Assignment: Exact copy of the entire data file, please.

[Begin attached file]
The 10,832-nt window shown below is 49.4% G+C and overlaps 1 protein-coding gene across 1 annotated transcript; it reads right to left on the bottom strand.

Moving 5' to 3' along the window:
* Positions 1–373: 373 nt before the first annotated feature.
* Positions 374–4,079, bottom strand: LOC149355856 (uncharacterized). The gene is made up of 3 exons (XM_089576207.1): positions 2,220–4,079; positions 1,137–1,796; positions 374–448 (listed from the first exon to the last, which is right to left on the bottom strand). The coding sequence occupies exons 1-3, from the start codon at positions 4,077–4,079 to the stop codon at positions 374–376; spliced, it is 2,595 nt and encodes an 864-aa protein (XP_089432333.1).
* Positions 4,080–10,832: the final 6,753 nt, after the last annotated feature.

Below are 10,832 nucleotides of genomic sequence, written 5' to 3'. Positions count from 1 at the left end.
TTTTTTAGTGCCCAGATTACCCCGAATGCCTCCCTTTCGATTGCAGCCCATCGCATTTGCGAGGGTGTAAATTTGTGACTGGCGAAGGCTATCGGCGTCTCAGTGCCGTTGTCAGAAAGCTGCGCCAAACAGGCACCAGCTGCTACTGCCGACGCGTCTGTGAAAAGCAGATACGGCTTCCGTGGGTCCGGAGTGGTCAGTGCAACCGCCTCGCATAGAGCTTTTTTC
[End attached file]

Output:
The 10,832-nt window shown below is 49.4% G+C and overlaps 1 protein-coding gene across 1 annotated transcript; it reads right to left on the bottom strand.

Moving 5' to 3' along the window:
* Positions 1–373: 373 nt before the first annotated feature.
* Positions 374–4,079, bottom strand: LOC149355856 (uncharacterized). The gene is made up of 3 exons (XM_089576207.1): positions 2,220–4,079; positions 1,137–1,796; positions 374–448 (listed from the first exon to the last, which is right to left on the bottom strand). The coding sequence occupies exons 1-3, from the start codon at positions 4,077–4,079 to the stop codon at positions 374–376; spliced, it is 2,595 nt and encodes an 864-aa protein (XP_089432333.1).
* Positions 4,080–10,832: the final 6,753 nt, after the last annotated feature.

Below are 10,832 nucleotides of genomic sequence, written 5' to 3'. Positions count from 1 at the left end.
TTTTTTAGTGCCCAGATTACCCCGAATGCCTCCCTTTCGATTGCAGCCCATCGCATTTGCGAGGGTGTAAATTTGTGACTGGCGAAGGCTATCGGCGTCTCAGTGCCGTTGTCAGAAAGCTGCGCCAAACAGGCACCAGCTGCTACTGCCGACGCGTCTGTGAAAAGCAGATACGGCTTCCGTGGGTCCGGAGTGGTCAGTGCAACCGCCTCGCATAGAGCTTTTTTC